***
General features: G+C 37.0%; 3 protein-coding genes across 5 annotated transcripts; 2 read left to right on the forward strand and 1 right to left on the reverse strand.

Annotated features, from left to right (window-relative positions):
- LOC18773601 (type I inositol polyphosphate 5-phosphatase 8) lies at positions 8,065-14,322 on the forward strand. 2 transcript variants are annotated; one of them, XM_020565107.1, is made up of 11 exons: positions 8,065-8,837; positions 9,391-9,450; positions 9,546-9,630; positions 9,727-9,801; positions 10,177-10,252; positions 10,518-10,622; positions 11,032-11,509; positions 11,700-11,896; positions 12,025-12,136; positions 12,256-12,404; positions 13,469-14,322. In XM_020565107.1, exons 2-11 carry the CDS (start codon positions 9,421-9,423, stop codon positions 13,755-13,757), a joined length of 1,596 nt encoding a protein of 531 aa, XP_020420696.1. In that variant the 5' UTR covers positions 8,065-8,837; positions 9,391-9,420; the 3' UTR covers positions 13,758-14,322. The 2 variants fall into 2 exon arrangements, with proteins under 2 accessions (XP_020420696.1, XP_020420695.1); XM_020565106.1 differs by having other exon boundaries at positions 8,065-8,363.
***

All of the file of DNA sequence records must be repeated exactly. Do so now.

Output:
General features: G+C 37.0%; 3 protein-coding genes across 5 annotated transcripts; 2 read left to right on the forward strand and 1 right to left on the reverse strand.

Annotated features, from left to right (window-relative positions):
- LOC18773601 (type I inositol polyphosphate 5-phosphatase 8) lies at positions 8,065-14,322 on the forward strand. 2 transcript variants are annotated; one of them, XM_020565107.1, is made up of 11 exons: positions 8,065-8,837; positions 9,391-9,450; positions 9,546-9,630; positions 9,727-9,801; positions 10,177-10,252; positions 10,518-10,622; positions 11,032-11,509; positions 11,700-11,896; positions 12,025-12,136; positions 12,256-12,404; positions 13,469-14,322. In XM_020565107.1, exons 2-11 carry the CDS (start codon positions 9,421-9,423, stop codon positions 13,755-13,757), a joined length of 1,596 nt encoding a protein of 531 aa, XP_020420696.1. In that variant the 5' UTR covers positions 8,065-8,837; positions 9,391-9,420; the 3' UTR covers positions 13,758-14,322. The 2 variants fall into 2 exon arrangements, with proteins under 2 accessions (XP_020420696.1, XP_020420695.1); XM_020565106.1 differs by having other exon boundaries at positions 8,065-8,363.